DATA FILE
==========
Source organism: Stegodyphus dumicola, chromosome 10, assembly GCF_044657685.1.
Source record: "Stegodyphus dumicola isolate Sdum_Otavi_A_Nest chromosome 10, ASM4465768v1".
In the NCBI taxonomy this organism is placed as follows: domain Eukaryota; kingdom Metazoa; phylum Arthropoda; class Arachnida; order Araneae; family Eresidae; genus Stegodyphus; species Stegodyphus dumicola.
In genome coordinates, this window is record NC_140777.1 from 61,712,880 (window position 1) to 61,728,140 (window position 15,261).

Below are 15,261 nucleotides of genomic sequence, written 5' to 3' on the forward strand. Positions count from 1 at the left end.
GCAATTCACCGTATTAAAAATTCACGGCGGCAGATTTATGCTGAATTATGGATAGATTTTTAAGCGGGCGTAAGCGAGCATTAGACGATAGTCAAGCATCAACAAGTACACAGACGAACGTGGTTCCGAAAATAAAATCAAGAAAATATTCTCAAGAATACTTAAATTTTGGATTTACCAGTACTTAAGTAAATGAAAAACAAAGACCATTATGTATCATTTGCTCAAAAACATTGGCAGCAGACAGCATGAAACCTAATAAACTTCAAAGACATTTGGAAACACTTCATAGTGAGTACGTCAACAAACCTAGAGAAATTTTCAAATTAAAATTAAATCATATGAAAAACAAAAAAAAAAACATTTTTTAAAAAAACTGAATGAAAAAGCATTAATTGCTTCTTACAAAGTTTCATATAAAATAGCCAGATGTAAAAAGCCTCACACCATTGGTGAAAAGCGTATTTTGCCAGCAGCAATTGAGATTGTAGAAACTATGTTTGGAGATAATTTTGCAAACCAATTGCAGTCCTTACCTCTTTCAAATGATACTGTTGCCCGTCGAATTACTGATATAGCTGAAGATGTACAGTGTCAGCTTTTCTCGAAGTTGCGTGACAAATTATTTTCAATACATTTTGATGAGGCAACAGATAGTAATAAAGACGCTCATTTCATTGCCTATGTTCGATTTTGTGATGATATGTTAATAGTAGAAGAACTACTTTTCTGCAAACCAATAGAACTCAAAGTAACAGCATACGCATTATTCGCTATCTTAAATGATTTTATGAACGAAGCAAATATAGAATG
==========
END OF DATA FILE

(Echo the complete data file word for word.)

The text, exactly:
Source organism: Stegodyphus dumicola, chromosome 10, assembly GCF_044657685.1.
Source record: "Stegodyphus dumicola isolate Sdum_Otavi_A_Nest chromosome 10, ASM4465768v1".
In the NCBI taxonomy this organism is placed as follows: domain Eukaryota; kingdom Metazoa; phylum Arthropoda; class Arachnida; order Araneae; family Eresidae; genus Stegodyphus; species Stegodyphus dumicola.
In genome coordinates, this window is record NC_140777.1 from 61,712,880 (window position 1) to 61,728,140 (window position 15,261).

Below are 15,261 nucleotides of genomic sequence, written 5' to 3' on the forward strand. Positions count from 1 at the left end.
GCAATTCACCGTATTAAAAATTCACGGCGGCAGATTTATGCTGAATTATGGATAGATTTTTAAGCGGGCGTAAGCGAGCATTAGACGATAGTCAAGCATCAACAAGTACACAGACGAACGTGGTTCCGAAAATAAAATCAAGAAAATATTCTCAAGAATACTTAAATTTTGGATTTACCAGTACTTAAGTAAATGAAAAACAAAGACCATTATGTATCATTTGCTCAAAAACATTGGCAGCAGACAGCATGAAACCTAATAAACTTCAAAGACATTTGGAAACACTTCATAGTGAGTACGTCAACAAACCTAGAGAAATTTTCAAATTAAAATTAAATCATATGAAAAACAAAAAAAAAAACATTTTTTAAAAAAACTGAATGAAAAAGCATTAATTGCTTCTTACAAAGTTTCATATAAAATAGCCAGATGTAAAAAGCCTCACACCATTGGTGAAAAGCGTATTTTGCCAGCAGCAATTGAGATTGTAGAAACTATGTTTGGAGATAATTTTGCAAACCAATTGCAGTCCTTACCTCTTTCAAATGATACTGTTGCCCGTCGAATTACTGATATAGCTGAAGATGTACAGTGTCAGCTTTTCTCGAAGTTGCGTGACAAATTATTTTCAATACATTTTGATGAGGCAACAGATAGTAATAAAGACGCTCATTTCATTGCCTATGTTCGATTTTGTGATGATATGTTAATAGTAGAAGAACTACTTTTCTGCAAACCAATAGAACTCAAAGTAACAGCATACGCATTATTCGCTATCTTAAATGATTTTATGAACGAAGCAAATATAGAATG